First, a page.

I'm writing this post today in support of the #Mondaymasters initiative on Twitter, the incredible but sad story of the lady who has been dubbed the photographic Mary Poppins changed how I thought about my personal photography and was instrumental in the decision I made to share my work on-line, the story of this secretive but prolific photographer helped me realise that to create a archive of photographs privately is verging on the perverse, as the nature of photography is that it should be shared at some stage with others.
Before I was aware of her story I was happy to keep my personal photography private, I still think of myself as the sole audience for my work, Vivian took this principle to a extreme level.
The fact that Vivian lost control of many of her photographs when her storage locker contents were sold off is the final insult to this private woman who epitomised the Street Photography ethos but was unable to sustain her financial commitments as old age and ill health eventually caught up with her..
The final twist in this tale is that American law appears to support the view that ownership of a photographic print or negative does not transfer copyright rights at the time of sale, which has led to her estate now being the subject of legal actions.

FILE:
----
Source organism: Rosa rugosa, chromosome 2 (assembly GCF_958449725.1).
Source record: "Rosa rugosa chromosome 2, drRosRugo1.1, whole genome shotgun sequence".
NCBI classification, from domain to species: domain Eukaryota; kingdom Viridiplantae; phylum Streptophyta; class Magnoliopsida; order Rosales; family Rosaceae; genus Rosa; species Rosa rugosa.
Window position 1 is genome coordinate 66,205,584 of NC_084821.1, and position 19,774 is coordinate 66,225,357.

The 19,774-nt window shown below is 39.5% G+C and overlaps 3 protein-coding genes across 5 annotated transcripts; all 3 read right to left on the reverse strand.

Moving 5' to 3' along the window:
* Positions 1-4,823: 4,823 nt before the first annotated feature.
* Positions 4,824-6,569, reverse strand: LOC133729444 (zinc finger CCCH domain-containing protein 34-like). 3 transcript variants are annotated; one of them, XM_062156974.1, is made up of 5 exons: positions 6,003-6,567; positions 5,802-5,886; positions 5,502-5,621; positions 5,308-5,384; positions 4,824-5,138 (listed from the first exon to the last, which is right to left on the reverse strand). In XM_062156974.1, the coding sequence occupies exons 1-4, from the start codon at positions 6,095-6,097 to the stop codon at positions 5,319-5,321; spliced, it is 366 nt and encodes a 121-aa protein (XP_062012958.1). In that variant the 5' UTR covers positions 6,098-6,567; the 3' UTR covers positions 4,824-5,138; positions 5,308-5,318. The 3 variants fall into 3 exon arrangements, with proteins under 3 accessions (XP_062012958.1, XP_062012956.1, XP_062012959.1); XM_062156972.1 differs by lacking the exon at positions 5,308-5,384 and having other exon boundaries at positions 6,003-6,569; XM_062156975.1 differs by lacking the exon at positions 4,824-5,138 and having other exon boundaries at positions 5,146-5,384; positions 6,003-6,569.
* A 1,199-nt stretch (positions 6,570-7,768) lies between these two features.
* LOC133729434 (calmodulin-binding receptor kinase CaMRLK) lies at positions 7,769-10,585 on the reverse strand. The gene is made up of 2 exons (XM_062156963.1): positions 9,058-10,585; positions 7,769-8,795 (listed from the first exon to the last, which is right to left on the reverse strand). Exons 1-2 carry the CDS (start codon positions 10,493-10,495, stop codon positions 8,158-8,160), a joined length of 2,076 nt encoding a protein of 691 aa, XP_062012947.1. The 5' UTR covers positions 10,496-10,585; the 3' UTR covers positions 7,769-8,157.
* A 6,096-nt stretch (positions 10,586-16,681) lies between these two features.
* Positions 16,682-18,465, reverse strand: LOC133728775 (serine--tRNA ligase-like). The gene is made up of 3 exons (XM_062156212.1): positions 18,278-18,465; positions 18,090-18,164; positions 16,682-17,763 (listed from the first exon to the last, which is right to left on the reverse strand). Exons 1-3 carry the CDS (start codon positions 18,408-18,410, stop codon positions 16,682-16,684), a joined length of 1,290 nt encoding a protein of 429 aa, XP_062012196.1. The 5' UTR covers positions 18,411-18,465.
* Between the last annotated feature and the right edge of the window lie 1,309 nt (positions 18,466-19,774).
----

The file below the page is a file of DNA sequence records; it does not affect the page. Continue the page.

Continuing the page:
The fact that a photographic collection of global importance was created on a day off basis should inspire us all, as most us work on a spare time basis.
We all tend to think that our photography would be better if we had the latest bit of kit however this lady used a simple TLR film camera and took the world by storm in the digital era , its such a shame that her recognition was achieved posthumously
Old age and ill health will catch up with us all eventually and a time will arrive when we are unable to maintain and sustain our photographic interests, I urge all togs to value the photographic opportunities they have now, as life has a nasty habit of getting between you and the images you hope to create.